Campervan View

Campervans come in all kinds of shapes and sizes, so make sure you’ve considered a few of the basics before you book that dream New Zealand holiday.

1 – How big?

Under New Zealand law, everyone travelling in a campervan must have a seat – including babies and children. The easiest way to work this out is book as many berths as you have people. So a couple will need a two berth camper, while a family of two adults and three children will need a five berth camper, and so on.

Watch out for specific regulations too! Some motorhomes have a restriction on how many baby seats and booster-seats can be fitted.

If you have more than six people in your entourage, you’ll need to look at booking a second campervan as six berth motorhomes are largest available in New Zealand.

2 – Comfort or savings?

If you get a little claustrophobic in small places, you might want to consider hiring a bigger campervan than required to get a chance to spread out. Some of the smaller models, especially the two and three berth campers, can be a little cramped.

If you’re travelling as a small family a four berth could be a tight fit, for example, and may choose to travel in a six berth to give kids a bit of space. Couples may enjoy the extra space and freedom that a three or a four berth, too.

3 – A clear view

Do you prefer privacy or a good view? Your holiday will take you through some of the most beautiful roadside scenery in the world, so most like to make sure they have a clear view! Others prefer the more private and secure feeling of have less windows, which can keep things safe at night.

4 – Is it self-contained?

Campervans come in various states of self-containment, with options ranging from nothing to a moving hotel room. Many travellers prefer to go for the more luxorius options, which provie a shower, sanitary bathroom, sink and cooking equipment. This minimises enviromental impact and means you can go for hours at a time without having to stop at a camping ground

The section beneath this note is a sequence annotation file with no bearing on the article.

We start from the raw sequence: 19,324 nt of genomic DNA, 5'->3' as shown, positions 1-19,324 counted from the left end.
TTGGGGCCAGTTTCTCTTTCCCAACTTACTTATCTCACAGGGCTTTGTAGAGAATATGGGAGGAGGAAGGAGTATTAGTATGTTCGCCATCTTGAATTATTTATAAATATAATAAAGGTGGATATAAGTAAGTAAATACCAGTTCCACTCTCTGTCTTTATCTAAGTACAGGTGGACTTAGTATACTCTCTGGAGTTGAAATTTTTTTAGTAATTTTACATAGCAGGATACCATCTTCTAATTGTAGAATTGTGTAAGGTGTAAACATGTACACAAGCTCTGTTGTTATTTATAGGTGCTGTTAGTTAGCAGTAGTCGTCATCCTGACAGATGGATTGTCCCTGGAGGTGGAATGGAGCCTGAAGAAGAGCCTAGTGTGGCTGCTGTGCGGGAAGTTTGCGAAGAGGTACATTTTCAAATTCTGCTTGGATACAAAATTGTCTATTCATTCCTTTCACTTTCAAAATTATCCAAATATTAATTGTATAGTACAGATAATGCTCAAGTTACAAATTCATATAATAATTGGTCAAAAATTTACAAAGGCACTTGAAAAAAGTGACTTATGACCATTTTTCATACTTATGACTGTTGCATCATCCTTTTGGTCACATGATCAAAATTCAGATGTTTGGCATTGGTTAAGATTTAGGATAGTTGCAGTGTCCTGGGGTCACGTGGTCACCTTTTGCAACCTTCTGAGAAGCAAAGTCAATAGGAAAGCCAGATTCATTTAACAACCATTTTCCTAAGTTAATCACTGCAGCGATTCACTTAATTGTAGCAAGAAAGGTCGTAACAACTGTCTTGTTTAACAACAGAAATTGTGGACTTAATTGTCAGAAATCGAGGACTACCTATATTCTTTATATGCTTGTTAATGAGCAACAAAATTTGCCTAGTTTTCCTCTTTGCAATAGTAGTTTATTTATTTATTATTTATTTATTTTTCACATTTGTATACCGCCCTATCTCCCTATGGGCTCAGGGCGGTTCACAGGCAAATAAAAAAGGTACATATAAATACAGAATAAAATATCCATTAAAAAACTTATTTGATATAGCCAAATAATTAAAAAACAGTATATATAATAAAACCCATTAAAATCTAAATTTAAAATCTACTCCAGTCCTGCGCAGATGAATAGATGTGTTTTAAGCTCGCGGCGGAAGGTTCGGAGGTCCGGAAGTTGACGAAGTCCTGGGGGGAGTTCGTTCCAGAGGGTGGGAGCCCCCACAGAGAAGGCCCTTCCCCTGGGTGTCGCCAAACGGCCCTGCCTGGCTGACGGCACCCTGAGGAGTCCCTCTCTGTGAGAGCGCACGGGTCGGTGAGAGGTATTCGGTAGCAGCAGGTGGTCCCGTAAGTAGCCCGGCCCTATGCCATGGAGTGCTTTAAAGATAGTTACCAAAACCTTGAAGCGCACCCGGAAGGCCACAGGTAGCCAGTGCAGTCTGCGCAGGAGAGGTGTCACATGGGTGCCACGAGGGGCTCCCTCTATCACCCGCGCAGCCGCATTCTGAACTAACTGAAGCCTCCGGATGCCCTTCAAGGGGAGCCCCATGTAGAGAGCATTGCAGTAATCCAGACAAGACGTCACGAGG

to empty the toilet.

5 -Storage Space

Will you have enough storage in the vehicle you’re planning to book? Often, some compartments are only accessible from outside the campervan and storing extra bags inside can keep things crammed. If you think you’re going to have excess stuff, book a bigger camper.

6 – How much will it cost?

Really, this is the be all and end all, how much do you want your trip to cost? There are a few tricks of the trade to keep costs down, but you’ll have to decide if you want to compromise on a little comfort or just lay back and enjoy the trip.

Booking early is often a good way to get an discount, with many campervan rental companies offering early bird discounts (around 5%) if you book a few months in advance. It might not sound like much, but it can really add up if you’re travelling over a longer time. Aiming for “all inclusive” packages, which bundle up all your associated rental costs into one price, can keep things down too – make sure to make inquiries when booking.

Fresh Rentals is part of The Adventure’ Group, a member of TIANZ (Tourism Industry Association of New Zealand)

Please ‘Like’ our Facebook Page    www.facebook.com/freshrentals




Alpine Pacific Triangle

Alpine Pacific Triangle Tour – (Christchurch – Hanmer Springs – Christchurch)

Start Christchurch / Finish Christchurch
Recommended Length: 3 Days
Distance: 451 km (282 miles)

Alpine Pacific Triangle

Map of the Alpine Pacific Tour

View Alpine Pacific Triangle Tour(Christchurch – Hanmer Springs – Christchurch) via Fresh Rentals

What you’ll see

The Alpine Pacific Triangle tour will take you from Christchurch, New Zealand’s garden city  with a strong focus on the arts and heritage. Once Christchurch is explored you’ll then head up the coast towards Kaikoura and enjoying the unspoilt beaches along the way. Kaikoura is famous for the wildlife in the area which include, whales, seals and dolphins, don’t forget to enjoy the local food.